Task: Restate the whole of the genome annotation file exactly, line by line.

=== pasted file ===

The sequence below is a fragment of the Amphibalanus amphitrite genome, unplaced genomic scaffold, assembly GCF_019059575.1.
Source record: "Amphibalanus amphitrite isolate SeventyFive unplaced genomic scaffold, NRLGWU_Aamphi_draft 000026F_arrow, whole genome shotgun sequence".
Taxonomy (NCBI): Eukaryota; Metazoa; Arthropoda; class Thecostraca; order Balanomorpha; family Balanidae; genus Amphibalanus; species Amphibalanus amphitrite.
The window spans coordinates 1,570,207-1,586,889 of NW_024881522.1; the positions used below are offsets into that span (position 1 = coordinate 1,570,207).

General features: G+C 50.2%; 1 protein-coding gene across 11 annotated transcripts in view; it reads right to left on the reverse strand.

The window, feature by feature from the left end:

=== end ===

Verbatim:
The sequence below is a fragment of the Amphibalanus amphitrite genome, unplaced genomic scaffold, assembly GCF_019059575.1.
Source record: "Amphibalanus amphitrite isolate SeventyFive unplaced genomic scaffold, NRLGWU_Aamphi_draft 000026F_arrow, whole genome shotgun sequence".
Taxonomy (NCBI): Eukaryota; Metazoa; Arthropoda; class Thecostraca; order Balanomorpha; family Balanidae; genus Amphibalanus; species Amphibalanus amphitrite.
The window spans coordinates 1,570,207-1,586,889 of NW_024881522.1; the positions used below are offsets into that span (position 1 = coordinate 1,570,207).

General features: G+C 50.2%; 1 protein-coding gene across 11 annotated transcripts in view; it reads right to left on the reverse strand.

The window, feature by feature from the left end: